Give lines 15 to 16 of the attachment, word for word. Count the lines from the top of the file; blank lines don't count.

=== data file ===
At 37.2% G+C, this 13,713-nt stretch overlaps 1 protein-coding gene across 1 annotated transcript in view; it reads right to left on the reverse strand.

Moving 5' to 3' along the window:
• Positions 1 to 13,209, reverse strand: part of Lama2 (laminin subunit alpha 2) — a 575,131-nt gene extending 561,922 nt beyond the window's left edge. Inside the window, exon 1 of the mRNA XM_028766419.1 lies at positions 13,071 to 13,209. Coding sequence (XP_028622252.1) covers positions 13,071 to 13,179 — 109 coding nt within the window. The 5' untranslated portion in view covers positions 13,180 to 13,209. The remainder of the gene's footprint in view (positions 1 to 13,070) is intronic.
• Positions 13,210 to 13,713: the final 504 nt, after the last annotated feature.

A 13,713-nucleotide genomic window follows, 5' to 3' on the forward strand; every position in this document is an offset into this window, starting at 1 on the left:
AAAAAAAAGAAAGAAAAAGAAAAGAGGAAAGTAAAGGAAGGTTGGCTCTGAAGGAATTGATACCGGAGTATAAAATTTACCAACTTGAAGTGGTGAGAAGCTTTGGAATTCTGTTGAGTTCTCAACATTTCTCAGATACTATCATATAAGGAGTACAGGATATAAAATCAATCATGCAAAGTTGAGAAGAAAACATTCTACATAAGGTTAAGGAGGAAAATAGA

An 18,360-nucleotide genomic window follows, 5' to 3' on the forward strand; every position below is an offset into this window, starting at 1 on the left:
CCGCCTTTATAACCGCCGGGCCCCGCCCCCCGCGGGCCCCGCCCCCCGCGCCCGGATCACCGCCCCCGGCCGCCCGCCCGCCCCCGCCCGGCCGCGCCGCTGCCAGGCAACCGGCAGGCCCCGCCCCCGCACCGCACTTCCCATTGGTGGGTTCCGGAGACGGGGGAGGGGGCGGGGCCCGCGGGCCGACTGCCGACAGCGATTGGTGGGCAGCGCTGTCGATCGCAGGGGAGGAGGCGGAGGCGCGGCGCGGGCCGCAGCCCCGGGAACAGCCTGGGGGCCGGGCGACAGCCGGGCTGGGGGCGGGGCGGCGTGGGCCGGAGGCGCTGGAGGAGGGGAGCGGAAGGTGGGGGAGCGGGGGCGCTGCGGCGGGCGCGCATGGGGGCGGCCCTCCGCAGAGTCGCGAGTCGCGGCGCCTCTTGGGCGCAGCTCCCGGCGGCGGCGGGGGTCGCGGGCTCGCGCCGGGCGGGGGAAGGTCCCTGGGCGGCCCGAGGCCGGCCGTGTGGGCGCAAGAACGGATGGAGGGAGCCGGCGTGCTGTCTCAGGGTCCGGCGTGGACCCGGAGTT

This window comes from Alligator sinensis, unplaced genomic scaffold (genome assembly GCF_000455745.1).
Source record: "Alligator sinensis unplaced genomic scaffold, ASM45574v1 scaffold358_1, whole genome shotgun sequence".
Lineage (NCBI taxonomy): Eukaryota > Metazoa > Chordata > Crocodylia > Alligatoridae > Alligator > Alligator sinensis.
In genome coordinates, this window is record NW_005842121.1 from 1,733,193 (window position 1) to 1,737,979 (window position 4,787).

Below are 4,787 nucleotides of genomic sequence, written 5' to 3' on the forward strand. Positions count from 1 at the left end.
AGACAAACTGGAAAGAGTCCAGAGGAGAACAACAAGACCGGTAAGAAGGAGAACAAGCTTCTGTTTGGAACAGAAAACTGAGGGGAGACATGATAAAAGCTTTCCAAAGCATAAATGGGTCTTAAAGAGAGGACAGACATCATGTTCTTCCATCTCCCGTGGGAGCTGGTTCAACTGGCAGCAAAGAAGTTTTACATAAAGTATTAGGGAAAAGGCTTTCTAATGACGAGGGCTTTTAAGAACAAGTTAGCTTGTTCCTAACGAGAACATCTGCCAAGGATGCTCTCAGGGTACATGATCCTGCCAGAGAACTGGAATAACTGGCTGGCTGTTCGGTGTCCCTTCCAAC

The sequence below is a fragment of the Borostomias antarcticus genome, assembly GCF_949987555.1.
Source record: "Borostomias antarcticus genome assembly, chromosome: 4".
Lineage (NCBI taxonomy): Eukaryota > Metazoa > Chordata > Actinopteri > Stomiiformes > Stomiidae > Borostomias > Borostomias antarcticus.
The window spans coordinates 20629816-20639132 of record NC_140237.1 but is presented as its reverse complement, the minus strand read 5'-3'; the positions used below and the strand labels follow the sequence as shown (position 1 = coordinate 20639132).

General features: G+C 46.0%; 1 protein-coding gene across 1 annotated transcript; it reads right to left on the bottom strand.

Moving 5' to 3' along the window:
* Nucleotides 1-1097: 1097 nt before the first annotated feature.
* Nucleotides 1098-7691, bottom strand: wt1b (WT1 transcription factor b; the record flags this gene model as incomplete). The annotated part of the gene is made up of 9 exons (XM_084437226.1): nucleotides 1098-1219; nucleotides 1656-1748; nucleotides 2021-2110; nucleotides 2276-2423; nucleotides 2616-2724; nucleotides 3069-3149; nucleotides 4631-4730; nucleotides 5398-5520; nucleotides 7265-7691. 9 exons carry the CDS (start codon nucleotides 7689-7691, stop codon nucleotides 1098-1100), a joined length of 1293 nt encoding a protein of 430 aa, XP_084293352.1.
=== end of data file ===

The sequence below is a fragment of the Borostomias antarcticus genome, assembly GCF_949987555.1.
Source record: "Borostomias antarcticus genome assembly, chromosome: 4".